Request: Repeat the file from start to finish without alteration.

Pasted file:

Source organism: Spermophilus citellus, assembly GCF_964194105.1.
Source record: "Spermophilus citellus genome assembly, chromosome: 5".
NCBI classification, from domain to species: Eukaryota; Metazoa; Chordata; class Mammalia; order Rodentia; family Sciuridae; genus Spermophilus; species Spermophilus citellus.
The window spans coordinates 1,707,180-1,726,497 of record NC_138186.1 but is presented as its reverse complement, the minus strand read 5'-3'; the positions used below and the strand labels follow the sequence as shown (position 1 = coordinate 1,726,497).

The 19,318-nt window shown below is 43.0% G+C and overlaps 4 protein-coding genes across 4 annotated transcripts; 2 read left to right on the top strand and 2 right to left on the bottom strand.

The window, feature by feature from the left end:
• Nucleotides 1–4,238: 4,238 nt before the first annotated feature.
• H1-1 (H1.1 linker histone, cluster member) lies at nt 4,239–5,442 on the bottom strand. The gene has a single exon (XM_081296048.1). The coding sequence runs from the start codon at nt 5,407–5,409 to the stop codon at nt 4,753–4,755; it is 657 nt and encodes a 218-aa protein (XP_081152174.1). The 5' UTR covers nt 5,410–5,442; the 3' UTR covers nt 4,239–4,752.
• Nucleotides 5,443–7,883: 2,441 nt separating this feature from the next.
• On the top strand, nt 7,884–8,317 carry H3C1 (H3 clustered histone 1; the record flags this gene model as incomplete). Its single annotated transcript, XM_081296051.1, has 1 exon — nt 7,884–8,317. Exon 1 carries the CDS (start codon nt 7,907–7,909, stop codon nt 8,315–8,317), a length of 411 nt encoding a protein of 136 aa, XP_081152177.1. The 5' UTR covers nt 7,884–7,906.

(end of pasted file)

Source organism: Spermophilus citellus, assembly GCF_964194105.1.
Source record: "Spermophilus citellus genome assembly, chromosome: 5".
NCBI classification, from domain to species: Eukaryota; Metazoa; Chordata; class Mammalia; order Rodentia; family Sciuridae; genus Spermophilus; species Spermophilus citellus.
The window spans coordinates 1,707,180-1,726,497 of record NC_138186.1 but is presented as its reverse complement, the minus strand read 5'-3'; the positions used below and the strand labels follow the sequence as shown (position 1 = coordinate 1,726,497).

The 19,318-nt window shown below is 43.0% G+C and overlaps 4 protein-coding genes across 4 annotated transcripts; 2 read left to right on the top strand and 2 right to left on the bottom strand.

The window, feature by feature from the left end:
• Nucleotides 1–4,238: 4,238 nt before the first annotated feature.
• H1-1 (H1.1 linker histone, cluster member) lies at nt 4,239–5,442 on the bottom strand. The gene has a single exon (XM_081296048.1). The coding sequence runs from the start codon at nt 5,407–5,409 to the stop codon at nt 4,753–4,755; it is 657 nt and encodes a 218-aa protein (XP_081152174.1). The 5' UTR covers nt 5,410–5,442; the 3' UTR covers nt 4,239–4,752.
• Nucleotides 5,443–7,883: 2,441 nt separating this feature from the next.
• On the top strand, nt 7,884–8,317 carry H3C1 (H3 clustered histone 1; the record flags this gene model as incomplete). Its single annotated transcript, XM_081296051.1, has 1 exon — nt 7,884–8,317. Exon 1 carries the CDS (start codon nt 7,907–7,909, stop codon nt 8,315–8,317), a length of 411 nt encoding a protein of 136 aa, XP_081152177.1. The 5' UTR covers nt 7,884–7,906.